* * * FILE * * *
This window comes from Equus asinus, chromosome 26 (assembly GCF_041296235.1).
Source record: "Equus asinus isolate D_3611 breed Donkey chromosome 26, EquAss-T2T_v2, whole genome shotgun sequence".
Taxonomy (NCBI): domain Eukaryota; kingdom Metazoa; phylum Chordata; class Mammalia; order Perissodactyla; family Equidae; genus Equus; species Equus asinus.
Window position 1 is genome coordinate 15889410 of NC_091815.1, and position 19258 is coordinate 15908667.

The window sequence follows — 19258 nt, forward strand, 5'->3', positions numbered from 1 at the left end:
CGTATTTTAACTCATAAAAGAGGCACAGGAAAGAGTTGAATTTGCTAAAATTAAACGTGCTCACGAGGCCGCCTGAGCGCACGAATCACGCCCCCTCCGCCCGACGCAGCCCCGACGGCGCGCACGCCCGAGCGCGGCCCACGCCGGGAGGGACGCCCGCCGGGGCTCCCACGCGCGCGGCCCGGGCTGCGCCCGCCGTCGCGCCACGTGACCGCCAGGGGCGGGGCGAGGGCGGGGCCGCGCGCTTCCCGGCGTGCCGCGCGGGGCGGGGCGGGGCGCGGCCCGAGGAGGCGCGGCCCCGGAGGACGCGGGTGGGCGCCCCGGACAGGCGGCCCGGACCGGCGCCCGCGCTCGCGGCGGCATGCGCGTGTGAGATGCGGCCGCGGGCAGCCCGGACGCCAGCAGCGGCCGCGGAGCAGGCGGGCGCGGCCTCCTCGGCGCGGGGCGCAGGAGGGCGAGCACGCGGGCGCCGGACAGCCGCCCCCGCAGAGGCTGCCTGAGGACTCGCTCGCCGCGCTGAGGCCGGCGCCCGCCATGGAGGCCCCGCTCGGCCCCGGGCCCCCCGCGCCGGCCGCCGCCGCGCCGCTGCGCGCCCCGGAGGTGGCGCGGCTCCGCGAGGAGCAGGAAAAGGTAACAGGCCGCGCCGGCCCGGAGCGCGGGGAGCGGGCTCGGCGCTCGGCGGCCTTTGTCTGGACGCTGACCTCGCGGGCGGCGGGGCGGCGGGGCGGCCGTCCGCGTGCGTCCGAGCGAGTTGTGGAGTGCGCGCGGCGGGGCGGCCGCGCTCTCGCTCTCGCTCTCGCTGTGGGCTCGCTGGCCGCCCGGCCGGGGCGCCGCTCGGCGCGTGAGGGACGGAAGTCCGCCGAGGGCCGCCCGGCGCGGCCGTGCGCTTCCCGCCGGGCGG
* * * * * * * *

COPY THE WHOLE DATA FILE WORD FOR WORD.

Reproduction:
This window comes from Equus asinus, chromosome 26 (assembly GCF_041296235.1).
Source record: "Equus asinus isolate D_3611 breed Donkey chromosome 26, EquAss-T2T_v2, whole genome shotgun sequence".
Taxonomy (NCBI): domain Eukaryota; kingdom Metazoa; phylum Chordata; class Mammalia; order Perissodactyla; family Equidae; genus Equus; species Equus asinus.
Window position 1 is genome coordinate 15889410 of NC_091815.1, and position 19258 is coordinate 15908667.

The window sequence follows — 19258 nt, forward strand, 5'->3', positions numbered from 1 at the left end:
CGTATTTTAACTCATAAAAGAGGCACAGGAAAGAGTTGAATTTGCTAAAATTAAACGTGCTCACGAGGCCGCCTGAGCGCACGAATCACGCCCCCTCCGCCCGACGCAGCCCCGACGGCGCGCACGCCCGAGCGCGGCCCACGCCGGGAGGGACGCCCGCCGGGGCTCCCACGCGCGCGGCCCGGGCTGCGCCCGCCGTCGCGCCACGTGACCGCCAGGGGCGGGGCGAGGGCGGGGCCGCGCGCTTCCCGGCGTGCCGCGCGGGGCGGGGCGGGGCGCGGCCCGAGGAGGCGCGGCCCCGGAGGACGCGGGTGGGCGCCCCGGACAGGCGGCCCGGACCGGCGCCCGCGCTCGCGGCGGCATGCGCGTGTGAGATGCGGCCGCGGGCAGCCCGGACGCCAGCAGCGGCCGCGGAGCAGGCGGGCGCGGCCTCCTCGGCGCGGGGCGCAGGAGGGCGAGCACGCGGGCGCCGGACAGCCGCCCCCGCAGAGGCTGCCTGAGGACTCGCTCGCCGCGCTGAGGCCGGCGCCCGCCATGGAGGCCCCGCTCGGCCCCGGGCCCCCCGCGCCGGCCGCCGCCGCGCCGCTGCGCGCCCCGGAGGTGGCGCGGCTCCGCGAGGAGCAGGAAAAGGTAACAGGCCGCGCCGGCCCGGAGCGCGGGGAGCGGGCTCGGCGCTCGGCGGCCTTTGTCTGGACGCTGACCTCGCGGGCGGCGGGGCGGCGGGGCGGCCGTCCGCGTGCGTCCGAGCGAGTTGTGGAGTGCGCGCGGCGGGGCGGCCGCGCTCTCGCTCTCGCTCTCGCTGTGGGCTCGCTGGCCGCCCGGCCGGGGCGCCGCTCGGCGCGTGAGGGACGGAAGTCCGCCGAGGGCCGCCCGGCGCGGCCGTGCGCTTCCCGCCGGGCGG